But besides that, I'm also annoyed at the proposals to turn these into two-way streets. What purpose would that serve? There are arguments that two-way streets make it easier to navigate an area, but we are all very well acclimated to these streets and know how to navigate. There are very few businesses on the streets, so keeping customers from being confused as they approach stores is not important. For pedestrians and bikes a one-way street is far easier to cross; you need only wait for a light and there will be a break, something that does not reliably occur on two-way streets. Most bikers who are traveling down one of these avenues is not actually going to a destination directly, so they are not forced to loop around or go against traffic to get to their ultimate destination.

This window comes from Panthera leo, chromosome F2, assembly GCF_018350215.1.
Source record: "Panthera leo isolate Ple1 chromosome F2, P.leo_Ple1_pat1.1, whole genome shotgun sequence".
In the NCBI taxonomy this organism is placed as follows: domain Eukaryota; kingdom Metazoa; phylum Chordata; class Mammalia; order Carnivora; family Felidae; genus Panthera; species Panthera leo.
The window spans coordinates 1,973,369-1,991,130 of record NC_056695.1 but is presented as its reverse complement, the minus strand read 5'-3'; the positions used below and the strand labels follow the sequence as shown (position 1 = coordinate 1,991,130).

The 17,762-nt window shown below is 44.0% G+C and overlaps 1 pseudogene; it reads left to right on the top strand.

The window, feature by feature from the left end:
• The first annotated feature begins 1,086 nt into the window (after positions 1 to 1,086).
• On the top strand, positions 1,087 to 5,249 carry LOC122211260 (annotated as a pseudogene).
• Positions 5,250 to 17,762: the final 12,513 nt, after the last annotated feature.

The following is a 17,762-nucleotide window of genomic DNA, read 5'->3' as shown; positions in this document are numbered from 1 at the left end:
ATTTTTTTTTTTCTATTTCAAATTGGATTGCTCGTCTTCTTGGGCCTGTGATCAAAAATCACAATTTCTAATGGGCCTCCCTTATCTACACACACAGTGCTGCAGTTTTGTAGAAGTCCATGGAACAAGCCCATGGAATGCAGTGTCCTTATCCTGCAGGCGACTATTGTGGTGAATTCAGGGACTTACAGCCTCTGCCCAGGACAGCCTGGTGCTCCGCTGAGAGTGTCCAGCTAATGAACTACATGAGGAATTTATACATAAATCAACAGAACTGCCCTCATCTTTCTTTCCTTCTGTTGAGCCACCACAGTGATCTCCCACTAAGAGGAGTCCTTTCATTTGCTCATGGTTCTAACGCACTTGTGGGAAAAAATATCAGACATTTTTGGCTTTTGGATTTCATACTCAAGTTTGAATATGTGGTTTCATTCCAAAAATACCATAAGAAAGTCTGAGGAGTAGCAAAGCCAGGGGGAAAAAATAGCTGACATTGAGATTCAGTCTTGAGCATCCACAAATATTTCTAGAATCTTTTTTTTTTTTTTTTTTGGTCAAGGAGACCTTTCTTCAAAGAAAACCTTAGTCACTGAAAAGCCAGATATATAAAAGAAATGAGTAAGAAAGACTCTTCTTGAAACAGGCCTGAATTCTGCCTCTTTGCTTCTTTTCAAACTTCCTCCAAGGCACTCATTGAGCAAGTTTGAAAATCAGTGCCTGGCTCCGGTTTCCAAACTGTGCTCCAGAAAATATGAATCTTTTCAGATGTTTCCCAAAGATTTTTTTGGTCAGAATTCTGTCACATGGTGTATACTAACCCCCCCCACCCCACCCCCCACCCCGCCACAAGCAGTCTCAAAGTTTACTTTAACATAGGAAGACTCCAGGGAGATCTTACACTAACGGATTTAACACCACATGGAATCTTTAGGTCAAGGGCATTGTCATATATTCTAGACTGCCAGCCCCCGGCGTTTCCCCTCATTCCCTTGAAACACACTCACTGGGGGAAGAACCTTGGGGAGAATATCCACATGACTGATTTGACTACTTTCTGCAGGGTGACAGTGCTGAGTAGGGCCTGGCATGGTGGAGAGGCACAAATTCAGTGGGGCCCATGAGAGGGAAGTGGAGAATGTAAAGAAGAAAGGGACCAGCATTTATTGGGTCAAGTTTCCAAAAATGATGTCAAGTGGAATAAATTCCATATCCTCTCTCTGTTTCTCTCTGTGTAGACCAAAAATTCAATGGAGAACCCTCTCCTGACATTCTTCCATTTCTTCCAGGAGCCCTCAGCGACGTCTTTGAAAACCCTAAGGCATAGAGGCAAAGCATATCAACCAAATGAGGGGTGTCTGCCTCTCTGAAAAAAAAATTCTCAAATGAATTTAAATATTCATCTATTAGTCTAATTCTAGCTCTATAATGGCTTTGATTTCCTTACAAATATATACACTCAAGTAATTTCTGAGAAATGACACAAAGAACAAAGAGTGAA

There are opportunities to do interesting things with Park and Portland, but turning them into two-way streets significantly reduces those opportunities. It makes them more crowded and more complicated. Right now you could reduce those roads to two lanes with very little adverse effect on mobility, but with two-way streets and the then-necessary left turn lanes you'd have much less room to work with.

  14. Jessica Schoner
    Jessica S May 23, 2012 at 10:21 am #

    I haven't read much research on this, but I think the idea is that two lane streets would add some visual friction to cars using the roads and slow them down. The signs may say 35, but the design speed of that road must be at least 45-50.

    I think removing a traffic lane to create cycle tracks or buffered bike lanes could work really well and allow P/P to still be relatively fast-moving one-way streets, though.